But what I can’t escape….what provokes me personally to pastor the way that I do, is that the only way I can truly know which of the sheep are weak, sick, broken, have been driven away, or wandered away and are now lost, is if I spend some significant time face to face with them on a regular basis. As they live life day to day in the crazy but real world of our community, I’ve been given the privilege and the time to build deep, meaningful, and real relationship with them so that I can know them and be known by them. This is what makes it possible for me to tend to them at the level that God clearly expects me to.
I learned an interesting lesson connected with what I’ve just written when I planted a church the first time. I’ve passed it on to other young men feeling called to church plant and/or pastor over the years. Here’s what I tell them:
“Your first and primary responsibility as a pastor is to feed, (teach), the flock, no question about that. But it won’t be your great teaching ability that will keep the people in your church, (since very few people are actually good teachers when they first begin pastoring). No, what will keep them with you is your genuine love for them that you express by spending time with them as individuals and as families, getting to know them and letting yourself be known in their homes and your home, not the church building. And when your teaching gift really does develop and the church grows, don’t fall into the trap of being so busy using your teaching gift for the crowds that you no longer have time to tend to the flock in the same way you did at the beginning. If the church grows to the point where you can no longer tend to them, then train and tend to the leaders who will tend to the flock. But tend to the leaders the same way you used to tend to the flock–individually and with families in their homes and you own”.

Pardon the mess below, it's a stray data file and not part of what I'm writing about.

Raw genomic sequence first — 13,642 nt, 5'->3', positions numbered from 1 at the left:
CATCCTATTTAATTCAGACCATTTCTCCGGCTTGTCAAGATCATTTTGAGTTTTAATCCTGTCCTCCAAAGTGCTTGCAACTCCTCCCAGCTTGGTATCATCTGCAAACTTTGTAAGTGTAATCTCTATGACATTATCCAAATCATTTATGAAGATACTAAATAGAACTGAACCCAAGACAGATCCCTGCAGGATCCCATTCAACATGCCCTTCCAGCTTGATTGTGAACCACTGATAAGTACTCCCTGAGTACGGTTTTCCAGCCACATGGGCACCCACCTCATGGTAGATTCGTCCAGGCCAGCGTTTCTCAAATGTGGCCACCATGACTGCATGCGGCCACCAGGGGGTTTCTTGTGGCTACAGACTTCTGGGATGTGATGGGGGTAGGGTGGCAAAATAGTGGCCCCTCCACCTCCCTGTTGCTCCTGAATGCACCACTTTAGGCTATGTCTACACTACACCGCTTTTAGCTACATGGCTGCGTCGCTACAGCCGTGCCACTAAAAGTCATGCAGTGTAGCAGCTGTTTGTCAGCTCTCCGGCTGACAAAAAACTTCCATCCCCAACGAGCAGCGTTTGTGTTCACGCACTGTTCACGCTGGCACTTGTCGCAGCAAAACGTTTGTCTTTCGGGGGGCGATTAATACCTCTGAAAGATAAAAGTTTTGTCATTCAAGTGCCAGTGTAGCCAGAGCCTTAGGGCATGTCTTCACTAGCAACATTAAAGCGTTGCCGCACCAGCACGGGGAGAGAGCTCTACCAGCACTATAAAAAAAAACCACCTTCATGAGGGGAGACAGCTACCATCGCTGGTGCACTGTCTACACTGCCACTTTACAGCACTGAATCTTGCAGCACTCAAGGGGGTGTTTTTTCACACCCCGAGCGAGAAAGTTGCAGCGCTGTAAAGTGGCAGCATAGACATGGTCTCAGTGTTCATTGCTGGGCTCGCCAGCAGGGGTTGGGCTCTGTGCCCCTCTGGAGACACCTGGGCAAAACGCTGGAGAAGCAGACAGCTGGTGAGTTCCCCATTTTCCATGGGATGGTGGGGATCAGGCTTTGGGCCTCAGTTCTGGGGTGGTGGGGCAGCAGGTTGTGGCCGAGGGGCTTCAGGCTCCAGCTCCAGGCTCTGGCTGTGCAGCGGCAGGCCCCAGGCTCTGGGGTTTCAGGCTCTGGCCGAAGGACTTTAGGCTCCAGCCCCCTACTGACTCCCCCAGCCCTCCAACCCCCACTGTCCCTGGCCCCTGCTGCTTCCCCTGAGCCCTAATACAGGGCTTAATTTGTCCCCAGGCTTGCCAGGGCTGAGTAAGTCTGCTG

When I pile the reality of being a techno-lamer on top of this conviction I have about God’s expectation for those who shepherd His people which is already piled on the way He’s hard-wired me as a person, I come face to face with the dilemma that I pray I’ve made understandable.
As stoked as I am about the interaction, fellowship, and encouragement I find on this blog with all of you, I must keep my face to computer time limited so that my face to face time with my flock is not diminished. I know that my interaction with all of you through this blog is minimal, and I sincerely regret that. But please know that it isn’t the result of a lack of desire, it’s primarily because of my hard-wiring and my conviction about being a shepherd of God’s people.
As usual, good, challenging post. I recognize I may need to wait a couple weeks to receive your thoughts on my question[s], I’m good with that.